According to Squawka, Everton’s number 8 had four take-ons, successfully completing them all, and won 100% of tackles attempted. 62 passes, seven shots, four chances created and five clearances show a young-man fully focused on winning football matches. We should be applauding Barkley’s mentality and strength of character for the way in which he has let his football do the talking, the perfect reply to a week of unfair attacks.
Corners paying dividends
Everton under Roberto Martinez struggled with set-pieces, especially corners. They were vulnerable from opposition corners and sterile from their own attempts.
But not only was Jagielka’s opener his third in as many games, it was Everton’s fifth goal from corners in four consecutive games and it seems the training ground routines are paying dividends.
Ronald Koeman spoke after the match about the work the team does in training, both attacking and defending corners and the numbers tell us Everton are reaping what they sow.
They’ve scored 12 goals from set-pieces compared to eight last season, and with five games still to play they’ve already surpassed the 11 notched in 2014/15.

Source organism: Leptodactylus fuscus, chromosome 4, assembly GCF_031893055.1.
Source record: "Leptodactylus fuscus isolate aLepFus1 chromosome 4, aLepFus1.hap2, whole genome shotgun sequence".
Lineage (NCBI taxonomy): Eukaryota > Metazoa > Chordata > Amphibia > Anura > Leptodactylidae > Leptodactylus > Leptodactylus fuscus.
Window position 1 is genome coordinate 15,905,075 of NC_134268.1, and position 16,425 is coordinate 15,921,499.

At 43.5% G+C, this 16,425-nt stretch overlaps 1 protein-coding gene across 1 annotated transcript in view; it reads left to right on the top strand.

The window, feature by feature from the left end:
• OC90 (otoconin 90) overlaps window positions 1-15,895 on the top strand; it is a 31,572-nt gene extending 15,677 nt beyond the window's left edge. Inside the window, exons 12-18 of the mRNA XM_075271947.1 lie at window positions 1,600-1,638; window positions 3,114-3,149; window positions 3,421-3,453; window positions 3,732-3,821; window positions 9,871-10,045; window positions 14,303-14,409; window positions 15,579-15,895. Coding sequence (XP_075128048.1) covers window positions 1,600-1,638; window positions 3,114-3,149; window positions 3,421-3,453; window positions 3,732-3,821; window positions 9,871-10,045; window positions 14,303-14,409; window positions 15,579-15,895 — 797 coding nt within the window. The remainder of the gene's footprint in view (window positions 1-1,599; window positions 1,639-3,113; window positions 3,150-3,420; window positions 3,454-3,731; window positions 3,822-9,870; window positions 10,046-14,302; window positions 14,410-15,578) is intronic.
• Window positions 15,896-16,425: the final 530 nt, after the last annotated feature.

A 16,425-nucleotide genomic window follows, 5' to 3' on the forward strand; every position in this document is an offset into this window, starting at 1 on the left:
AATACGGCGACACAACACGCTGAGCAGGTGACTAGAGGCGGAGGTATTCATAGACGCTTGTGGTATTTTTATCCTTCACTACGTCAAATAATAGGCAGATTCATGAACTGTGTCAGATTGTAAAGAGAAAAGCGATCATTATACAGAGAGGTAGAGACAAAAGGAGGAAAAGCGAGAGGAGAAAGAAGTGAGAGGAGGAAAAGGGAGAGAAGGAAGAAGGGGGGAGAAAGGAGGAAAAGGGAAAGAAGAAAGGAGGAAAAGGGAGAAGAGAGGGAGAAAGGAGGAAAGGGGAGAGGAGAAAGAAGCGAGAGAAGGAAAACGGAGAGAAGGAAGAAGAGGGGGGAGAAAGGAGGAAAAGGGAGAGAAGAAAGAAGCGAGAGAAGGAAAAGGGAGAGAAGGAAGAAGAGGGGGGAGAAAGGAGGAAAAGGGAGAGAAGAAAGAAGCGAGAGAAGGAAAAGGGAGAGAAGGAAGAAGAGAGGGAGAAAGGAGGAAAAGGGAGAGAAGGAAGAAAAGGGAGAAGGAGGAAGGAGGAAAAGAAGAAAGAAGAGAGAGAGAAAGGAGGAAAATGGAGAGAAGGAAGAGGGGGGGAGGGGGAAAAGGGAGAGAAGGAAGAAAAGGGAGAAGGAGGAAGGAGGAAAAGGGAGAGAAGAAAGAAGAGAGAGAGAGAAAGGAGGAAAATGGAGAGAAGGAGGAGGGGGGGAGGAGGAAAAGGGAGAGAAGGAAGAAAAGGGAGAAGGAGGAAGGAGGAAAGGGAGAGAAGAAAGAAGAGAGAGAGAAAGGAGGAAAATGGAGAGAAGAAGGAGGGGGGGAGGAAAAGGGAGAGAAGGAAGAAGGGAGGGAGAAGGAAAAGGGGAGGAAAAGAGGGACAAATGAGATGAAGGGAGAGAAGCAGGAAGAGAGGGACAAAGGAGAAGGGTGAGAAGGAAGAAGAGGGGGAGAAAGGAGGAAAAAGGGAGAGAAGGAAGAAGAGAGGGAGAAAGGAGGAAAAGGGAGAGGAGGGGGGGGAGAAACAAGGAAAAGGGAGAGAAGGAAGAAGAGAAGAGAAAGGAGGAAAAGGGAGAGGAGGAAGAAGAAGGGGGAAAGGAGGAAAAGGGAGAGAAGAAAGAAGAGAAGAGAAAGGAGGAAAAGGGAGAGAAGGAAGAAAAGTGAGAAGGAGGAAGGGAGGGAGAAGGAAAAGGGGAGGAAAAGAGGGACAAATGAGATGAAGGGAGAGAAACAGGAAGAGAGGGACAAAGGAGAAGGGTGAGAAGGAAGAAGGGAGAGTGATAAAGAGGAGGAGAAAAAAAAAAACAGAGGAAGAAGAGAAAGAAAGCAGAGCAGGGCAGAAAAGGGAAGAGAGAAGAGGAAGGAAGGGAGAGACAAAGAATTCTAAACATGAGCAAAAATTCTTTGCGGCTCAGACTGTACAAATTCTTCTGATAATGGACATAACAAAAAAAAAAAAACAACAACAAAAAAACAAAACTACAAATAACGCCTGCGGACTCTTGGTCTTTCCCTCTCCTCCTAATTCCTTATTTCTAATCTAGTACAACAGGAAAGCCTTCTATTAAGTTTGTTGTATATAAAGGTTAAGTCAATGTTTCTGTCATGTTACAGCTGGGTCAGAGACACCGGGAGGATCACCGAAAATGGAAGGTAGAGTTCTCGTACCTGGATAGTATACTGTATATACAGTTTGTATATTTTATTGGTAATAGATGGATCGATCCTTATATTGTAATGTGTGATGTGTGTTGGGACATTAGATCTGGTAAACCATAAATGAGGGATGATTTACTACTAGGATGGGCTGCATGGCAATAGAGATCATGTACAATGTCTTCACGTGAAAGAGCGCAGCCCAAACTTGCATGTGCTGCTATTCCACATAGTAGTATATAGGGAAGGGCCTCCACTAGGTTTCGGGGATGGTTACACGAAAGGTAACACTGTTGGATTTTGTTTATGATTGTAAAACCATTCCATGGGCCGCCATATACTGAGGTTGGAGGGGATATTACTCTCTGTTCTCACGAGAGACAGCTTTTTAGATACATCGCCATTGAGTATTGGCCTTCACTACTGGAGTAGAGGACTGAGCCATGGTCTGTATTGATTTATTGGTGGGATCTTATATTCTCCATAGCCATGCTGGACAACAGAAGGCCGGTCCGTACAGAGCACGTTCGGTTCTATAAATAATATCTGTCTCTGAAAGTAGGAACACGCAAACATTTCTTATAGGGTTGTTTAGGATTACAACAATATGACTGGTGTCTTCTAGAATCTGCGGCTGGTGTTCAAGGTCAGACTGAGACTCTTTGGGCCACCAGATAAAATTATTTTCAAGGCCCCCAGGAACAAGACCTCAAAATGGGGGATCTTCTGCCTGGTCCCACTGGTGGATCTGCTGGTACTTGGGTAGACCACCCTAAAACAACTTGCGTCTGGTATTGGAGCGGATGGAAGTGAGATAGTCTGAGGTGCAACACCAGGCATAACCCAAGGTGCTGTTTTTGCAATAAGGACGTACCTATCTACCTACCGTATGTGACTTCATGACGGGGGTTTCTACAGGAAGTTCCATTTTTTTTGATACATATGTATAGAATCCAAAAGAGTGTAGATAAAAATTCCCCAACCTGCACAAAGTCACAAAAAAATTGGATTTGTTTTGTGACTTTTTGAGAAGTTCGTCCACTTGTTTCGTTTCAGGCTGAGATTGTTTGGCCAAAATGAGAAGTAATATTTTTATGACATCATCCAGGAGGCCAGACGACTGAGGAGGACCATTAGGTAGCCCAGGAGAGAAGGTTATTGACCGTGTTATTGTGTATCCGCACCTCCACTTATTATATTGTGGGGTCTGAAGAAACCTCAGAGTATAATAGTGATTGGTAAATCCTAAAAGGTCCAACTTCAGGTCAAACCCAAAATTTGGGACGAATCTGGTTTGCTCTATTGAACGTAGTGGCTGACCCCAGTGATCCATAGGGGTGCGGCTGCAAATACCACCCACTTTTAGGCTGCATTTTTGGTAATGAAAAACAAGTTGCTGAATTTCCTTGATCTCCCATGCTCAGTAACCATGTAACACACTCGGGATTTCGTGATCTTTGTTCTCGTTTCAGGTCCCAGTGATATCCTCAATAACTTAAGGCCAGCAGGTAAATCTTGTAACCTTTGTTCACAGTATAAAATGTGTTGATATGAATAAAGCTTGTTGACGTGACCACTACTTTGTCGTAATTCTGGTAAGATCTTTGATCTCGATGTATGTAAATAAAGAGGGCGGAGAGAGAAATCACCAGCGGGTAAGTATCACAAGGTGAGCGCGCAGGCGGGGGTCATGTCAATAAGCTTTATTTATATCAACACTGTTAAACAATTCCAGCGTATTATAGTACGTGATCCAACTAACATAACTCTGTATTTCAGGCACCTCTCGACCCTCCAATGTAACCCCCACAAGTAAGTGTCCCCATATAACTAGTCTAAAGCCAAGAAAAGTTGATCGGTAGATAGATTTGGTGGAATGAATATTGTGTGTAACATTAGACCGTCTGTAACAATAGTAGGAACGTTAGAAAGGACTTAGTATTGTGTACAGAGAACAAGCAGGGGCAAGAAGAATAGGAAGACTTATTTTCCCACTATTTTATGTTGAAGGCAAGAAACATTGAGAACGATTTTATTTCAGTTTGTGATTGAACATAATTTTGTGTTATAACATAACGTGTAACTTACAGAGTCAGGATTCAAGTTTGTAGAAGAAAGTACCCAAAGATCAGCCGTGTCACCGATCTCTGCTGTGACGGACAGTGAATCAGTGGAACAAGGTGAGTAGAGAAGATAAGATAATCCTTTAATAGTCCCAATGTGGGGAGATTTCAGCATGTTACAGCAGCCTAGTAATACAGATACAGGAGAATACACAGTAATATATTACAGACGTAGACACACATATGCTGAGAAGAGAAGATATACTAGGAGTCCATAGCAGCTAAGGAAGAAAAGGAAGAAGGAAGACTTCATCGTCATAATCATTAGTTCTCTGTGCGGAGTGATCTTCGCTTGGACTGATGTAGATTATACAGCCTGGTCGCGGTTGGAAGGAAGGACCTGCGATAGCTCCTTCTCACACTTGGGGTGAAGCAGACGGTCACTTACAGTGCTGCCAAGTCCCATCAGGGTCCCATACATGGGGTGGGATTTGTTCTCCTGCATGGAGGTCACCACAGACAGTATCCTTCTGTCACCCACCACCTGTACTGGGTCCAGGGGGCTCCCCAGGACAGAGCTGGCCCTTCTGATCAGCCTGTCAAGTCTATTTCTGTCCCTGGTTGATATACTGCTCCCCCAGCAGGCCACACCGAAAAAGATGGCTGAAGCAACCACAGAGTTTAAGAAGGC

It took Everton 30 minutes to realise they were in a game on Saturday afternoon. Burnley might have the unwanted tag as the only team in the Premier League without an away win, but they didn’t come to Goodison to lie down.
They were competitive, broke in numbers and but for Barkley’s goal line clearance and some better finishing Sean Dyche’s side could have been ahead in the first half.
Rather surprisingly, Koeman’s response at half time was to replace the industrious central midfielder Idrissa Gueye with the ‘we’re-not-entirely-sure-what-he-is’ Enner Valencia. But the change proved a masterstroke and the willing running and purposeful charges of the Ecuadorian gave The Toffees the attacking impetus lacking in the first half.